International schools are mainly located in the London area and may have specific admissions policies and requirements. The costs per year can range between 16,000 and 35,000 GBP, and there are also additional cost options for lunches and transportation. If your child is bilingual or multilingual, then an international school might be the ideal choice as there will be more emphasis on languages and English as an additional language in the curriculum than a private or state-run school. Equally, if you are planning to live in Britain for only a few years, then an international school might be the best choice because an international environment might help your child adjust both culturally and academically. International schools offer an International Baccalaureate (IB), which private and state-run schools do not. This is one of the benefits of an international school if you are planning to relocate to another country very soon after you’re in Britain. The ACS International Schools website states: Our International Baccalaureate and American curricula provide students with a high quality ‘portable’ education that will stand them in good stead whether they return home, move on to a new country, or stay in the UK.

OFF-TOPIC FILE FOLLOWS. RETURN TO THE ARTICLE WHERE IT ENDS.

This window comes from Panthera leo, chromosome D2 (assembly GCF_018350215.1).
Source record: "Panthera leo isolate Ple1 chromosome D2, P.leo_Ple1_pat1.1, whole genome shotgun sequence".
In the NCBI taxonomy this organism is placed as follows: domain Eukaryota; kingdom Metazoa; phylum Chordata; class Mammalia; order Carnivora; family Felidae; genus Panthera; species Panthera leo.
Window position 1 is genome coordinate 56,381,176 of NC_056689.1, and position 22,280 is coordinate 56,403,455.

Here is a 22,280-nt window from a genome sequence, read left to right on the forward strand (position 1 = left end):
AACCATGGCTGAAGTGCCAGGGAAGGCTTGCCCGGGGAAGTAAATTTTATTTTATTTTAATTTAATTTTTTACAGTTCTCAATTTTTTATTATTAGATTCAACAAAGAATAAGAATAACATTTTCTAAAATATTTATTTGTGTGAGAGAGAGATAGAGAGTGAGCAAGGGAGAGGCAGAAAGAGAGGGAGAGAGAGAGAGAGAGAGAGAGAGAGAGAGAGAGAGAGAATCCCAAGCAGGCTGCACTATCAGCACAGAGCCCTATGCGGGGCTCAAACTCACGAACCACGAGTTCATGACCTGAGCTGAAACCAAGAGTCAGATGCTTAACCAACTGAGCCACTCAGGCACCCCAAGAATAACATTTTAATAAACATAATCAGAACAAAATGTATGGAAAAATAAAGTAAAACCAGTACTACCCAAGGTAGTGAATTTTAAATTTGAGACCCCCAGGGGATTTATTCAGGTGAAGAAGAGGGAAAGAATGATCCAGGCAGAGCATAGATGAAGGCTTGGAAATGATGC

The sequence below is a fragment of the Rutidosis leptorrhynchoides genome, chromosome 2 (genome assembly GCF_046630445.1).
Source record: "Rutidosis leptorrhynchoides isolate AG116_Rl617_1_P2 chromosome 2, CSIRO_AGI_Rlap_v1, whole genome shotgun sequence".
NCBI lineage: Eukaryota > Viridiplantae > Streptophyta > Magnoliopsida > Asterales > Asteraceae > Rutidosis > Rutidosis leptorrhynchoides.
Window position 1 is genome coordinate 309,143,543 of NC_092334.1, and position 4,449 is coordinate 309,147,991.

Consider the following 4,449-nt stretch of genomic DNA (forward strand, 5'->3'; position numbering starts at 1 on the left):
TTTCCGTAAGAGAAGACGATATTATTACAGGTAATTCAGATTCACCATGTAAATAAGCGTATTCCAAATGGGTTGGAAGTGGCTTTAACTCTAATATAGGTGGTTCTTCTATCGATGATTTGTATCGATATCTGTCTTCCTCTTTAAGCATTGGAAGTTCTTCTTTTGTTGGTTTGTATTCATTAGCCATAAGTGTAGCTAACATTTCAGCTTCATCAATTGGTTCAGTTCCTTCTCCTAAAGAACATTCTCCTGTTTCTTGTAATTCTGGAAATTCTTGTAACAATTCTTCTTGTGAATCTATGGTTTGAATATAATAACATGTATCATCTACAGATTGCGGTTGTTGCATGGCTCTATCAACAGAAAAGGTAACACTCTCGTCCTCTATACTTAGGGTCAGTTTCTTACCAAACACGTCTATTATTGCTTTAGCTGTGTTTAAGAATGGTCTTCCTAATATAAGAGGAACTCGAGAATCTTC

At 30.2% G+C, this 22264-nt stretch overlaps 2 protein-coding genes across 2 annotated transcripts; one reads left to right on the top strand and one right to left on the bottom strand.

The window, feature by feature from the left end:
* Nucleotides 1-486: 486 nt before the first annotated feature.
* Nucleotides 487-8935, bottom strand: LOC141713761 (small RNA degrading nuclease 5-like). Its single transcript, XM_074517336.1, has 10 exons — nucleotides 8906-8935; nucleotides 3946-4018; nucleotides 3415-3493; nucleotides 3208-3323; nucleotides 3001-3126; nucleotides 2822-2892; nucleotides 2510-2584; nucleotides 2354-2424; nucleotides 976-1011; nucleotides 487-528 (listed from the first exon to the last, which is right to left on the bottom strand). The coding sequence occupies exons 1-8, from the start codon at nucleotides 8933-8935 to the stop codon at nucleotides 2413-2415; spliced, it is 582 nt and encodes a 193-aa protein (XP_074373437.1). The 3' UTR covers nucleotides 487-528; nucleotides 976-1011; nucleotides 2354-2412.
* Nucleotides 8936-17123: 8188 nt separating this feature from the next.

Depending on your situation, an international school may or may not be affordable. And, of course, a lot depends on the age of your child, the types of schools they are attending or have previously attended, and how things went at those schools. Where you live will also be a factor, as most international schools are in and around London. You might look at private schools instead or in addition to. Some advantages of private schools are smaller classes and better exam results. However, the best state schools in Britain may actually rate exactly the same. State schools are generally considered to be very good – approximately 93 percent of schoolchildren attend state schools in England.